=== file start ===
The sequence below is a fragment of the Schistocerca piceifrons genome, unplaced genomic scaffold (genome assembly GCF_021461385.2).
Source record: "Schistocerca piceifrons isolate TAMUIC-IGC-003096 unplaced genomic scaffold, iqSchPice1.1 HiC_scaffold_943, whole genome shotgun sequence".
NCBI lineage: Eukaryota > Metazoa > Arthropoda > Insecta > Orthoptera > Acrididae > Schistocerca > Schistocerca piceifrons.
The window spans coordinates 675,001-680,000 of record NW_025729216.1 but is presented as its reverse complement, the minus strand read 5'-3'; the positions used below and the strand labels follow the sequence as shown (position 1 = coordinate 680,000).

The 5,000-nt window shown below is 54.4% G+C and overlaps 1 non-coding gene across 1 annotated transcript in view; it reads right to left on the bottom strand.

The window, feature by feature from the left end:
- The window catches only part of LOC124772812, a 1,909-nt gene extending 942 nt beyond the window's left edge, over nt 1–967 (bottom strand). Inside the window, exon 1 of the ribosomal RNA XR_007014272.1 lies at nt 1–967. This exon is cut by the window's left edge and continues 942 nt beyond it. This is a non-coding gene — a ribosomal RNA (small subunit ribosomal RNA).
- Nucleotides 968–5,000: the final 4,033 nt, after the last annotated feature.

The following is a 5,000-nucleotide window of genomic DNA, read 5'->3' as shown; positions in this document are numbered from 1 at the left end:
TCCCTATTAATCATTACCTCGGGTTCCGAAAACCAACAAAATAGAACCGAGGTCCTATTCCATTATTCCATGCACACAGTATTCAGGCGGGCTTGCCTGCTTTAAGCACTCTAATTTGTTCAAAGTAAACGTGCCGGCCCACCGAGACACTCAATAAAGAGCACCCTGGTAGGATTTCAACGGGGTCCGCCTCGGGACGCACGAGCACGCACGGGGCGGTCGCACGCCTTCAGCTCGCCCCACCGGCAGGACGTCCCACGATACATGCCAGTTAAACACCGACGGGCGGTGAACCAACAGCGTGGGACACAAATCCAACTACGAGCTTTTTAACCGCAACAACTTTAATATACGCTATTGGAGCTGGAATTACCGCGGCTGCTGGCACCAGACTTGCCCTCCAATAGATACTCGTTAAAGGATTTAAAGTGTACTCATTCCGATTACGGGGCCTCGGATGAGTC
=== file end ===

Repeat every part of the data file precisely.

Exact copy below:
The sequence below is a fragment of the Schistocerca piceifrons genome, unplaced genomic scaffold (genome assembly GCF_021461385.2).
Source record: "Schistocerca piceifrons isolate TAMUIC-IGC-003096 unplaced genomic scaffold, iqSchPice1.1 HiC_scaffold_943, whole genome shotgun sequence".
NCBI lineage: Eukaryota > Metazoa > Arthropoda > Insecta > Orthoptera > Acrididae > Schistocerca > Schistocerca piceifrons.
The window spans coordinates 675,001-680,000 of record NW_025729216.1 but is presented as its reverse complement, the minus strand read 5'-3'; the positions used below and the strand labels follow the sequence as shown (position 1 = coordinate 680,000).

The 5,000-nt window shown below is 54.4% G+C and overlaps 1 non-coding gene across 1 annotated transcript in view; it reads right to left on the bottom strand.

The window, feature by feature from the left end:
- The window catches only part of LOC124772812, a 1,909-nt gene extending 942 nt beyond the window's left edge, over nt 1–967 (bottom strand). Inside the window, exon 1 of the ribosomal RNA XR_007014272.1 lies at nt 1–967. This exon is cut by the window's left edge and continues 942 nt beyond it. This is a non-coding gene — a ribosomal RNA (small subunit ribosomal RNA).
- Nucleotides 968–5,000: the final 4,033 nt, after the last annotated feature.

The following is a 5,000-nucleotide window of genomic DNA, read 5'->3' as shown; positions in this document are numbered from 1 at the left end:
TCCCTATTAATCATTACCTCGGGTTCCGAAAACCAACAAAATAGAACCGAGGTCCTATTCCATTATTCCATGCACACAGTATTCAGGCGGGCTTGCCTGCTTTAAGCACTCTAATTTGTTCAAAGTAAACGTGCCGGCCCACCGAGACACTCAATAAAGAGCACCCTGGTAGGATTTCAACGGGGTCCGCCTCGGGACGCACGAGCACGCACGGGGCGGTCGCACGCCTTCAGCTCGCCCCACCGGCAGGACGTCCCACGATACATGCCAGTTAAACACCGACGGGCGGTGAACCAACAGCGTGGGACACAAATCCAACTACGAGCTTTTTAACCGCAACAACTTTAATATACGCTATTGGAGCTGGAATTACCGCGGCTGCTGGCACCAGACTTGCCCTCCAATAGATACTCGTTAAAGGATTTAAAGTGTACTCATTCCGATTACGGGGCCTCGGATGAGTC